Anthropologist Bronisław Malinowski describes this type of interaction as ‘phatic expression’. It’s communication that performs a social task rather than transmitting information. Perhaps this is the kind of interaction apps like Yo provide – a simple reminder that someone is thinking of them.


Read more like this at Canvas8.com



Why Beats is winning the World Cup

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When Sony gifted all 736 World Cup players with headphones, it was with the idea of more than three billion people watching across the world. Instead, players wore the Beats overheads they already own, leading FIFA to ban Beats from the stadium altogether. Which is unfortunate for Sony, since it reportedly spends as much as $50 million on the FIFA partnership each year.

It’s becoming an irksome issue for official sponsors. Rumours circulated that competitors in the Sochi Olympics were asked to hide Apple logos to respect Samsung’s partnership, while beady-eyed internet users pointed out that during Alicia Keys’ reign as a Blackberry spokeswoman, she was tweeting from her iPhone.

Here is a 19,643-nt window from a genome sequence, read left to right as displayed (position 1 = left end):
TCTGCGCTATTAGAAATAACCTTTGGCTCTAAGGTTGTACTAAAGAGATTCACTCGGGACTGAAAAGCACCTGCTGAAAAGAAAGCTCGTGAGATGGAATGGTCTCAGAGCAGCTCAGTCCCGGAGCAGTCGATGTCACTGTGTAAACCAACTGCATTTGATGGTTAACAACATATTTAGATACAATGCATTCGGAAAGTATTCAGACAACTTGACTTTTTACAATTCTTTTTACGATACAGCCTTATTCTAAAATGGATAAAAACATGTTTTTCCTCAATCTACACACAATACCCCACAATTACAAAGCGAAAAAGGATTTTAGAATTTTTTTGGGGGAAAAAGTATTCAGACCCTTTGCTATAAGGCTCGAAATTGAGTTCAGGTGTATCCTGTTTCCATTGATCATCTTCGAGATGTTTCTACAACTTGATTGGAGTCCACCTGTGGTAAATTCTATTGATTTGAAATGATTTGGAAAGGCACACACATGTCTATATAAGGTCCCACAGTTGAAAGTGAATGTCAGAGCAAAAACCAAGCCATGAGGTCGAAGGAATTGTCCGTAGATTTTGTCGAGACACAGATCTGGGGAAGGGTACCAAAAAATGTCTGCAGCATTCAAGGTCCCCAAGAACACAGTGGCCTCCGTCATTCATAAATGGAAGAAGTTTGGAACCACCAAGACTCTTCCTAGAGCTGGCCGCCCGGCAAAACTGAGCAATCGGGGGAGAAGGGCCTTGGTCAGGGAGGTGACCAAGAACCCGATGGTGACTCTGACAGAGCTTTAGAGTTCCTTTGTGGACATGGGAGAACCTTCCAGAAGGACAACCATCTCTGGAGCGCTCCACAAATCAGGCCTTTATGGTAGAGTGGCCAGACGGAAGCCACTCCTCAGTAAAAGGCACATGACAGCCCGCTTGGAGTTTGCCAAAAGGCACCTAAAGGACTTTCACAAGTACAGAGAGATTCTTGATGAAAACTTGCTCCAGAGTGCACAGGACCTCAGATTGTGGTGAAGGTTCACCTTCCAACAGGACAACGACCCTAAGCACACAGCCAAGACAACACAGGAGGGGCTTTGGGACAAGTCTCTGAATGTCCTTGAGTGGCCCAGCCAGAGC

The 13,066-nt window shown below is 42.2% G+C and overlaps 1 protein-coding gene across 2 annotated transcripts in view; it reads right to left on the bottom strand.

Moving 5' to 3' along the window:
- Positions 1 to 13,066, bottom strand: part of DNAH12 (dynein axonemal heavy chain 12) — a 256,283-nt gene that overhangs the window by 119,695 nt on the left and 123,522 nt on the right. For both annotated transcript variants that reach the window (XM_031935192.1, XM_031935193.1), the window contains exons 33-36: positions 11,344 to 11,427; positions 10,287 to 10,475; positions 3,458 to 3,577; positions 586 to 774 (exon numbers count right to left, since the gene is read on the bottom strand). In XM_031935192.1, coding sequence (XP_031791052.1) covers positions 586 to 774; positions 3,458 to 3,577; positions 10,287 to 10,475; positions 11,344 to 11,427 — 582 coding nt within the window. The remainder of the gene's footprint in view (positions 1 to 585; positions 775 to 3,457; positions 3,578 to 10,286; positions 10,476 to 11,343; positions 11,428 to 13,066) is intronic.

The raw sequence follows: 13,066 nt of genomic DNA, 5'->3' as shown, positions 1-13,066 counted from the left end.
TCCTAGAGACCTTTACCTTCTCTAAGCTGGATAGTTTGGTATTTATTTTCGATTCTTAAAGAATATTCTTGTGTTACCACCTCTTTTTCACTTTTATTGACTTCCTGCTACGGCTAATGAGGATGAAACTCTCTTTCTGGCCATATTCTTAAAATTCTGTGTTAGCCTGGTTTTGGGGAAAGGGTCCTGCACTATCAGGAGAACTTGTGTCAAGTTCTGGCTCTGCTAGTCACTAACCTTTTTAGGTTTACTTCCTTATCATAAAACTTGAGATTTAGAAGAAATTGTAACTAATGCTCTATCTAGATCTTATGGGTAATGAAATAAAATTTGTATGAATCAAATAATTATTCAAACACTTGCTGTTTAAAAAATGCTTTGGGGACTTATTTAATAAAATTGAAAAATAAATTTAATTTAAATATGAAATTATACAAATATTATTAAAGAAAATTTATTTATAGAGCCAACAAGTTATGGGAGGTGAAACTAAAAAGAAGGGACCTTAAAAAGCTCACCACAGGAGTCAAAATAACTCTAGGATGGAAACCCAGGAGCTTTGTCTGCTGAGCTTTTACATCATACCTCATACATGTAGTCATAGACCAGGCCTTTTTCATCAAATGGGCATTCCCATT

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In the digital age, the way to grab the attention of those six billion-odd eyeballs is less about how much you spend, and more about how you spend it. “When fans see World Cup athletes wearing Beats in their downtime, it has as much impact as seeing them lace their Adidas [boots] or sip a sponsored beverage,” says strategist Ellen Petry Leanse. “Maybe more, actually.” When Neymar stepped off the bus wearing Beats in the Brazil colours, or Suarez hung out with teammates with a pair hung round his neck, the association with the World Cup was far stronger than it ever would’ve been had they been paid to wear them.

And FIFA’s attempts to stamp down Beats’ air time only makes the brand seem cooler. “Coolness is a subjective, positive trait perceived in people, brands, products, and trends that are autonomous in an appropriate way,” explains a paper by Caleb Warren and Margaret C. Campbell. In other words, ‘cool’ is about violating rules the people deem unnecessary - like being told which headphones you’re supposed to wear, for example.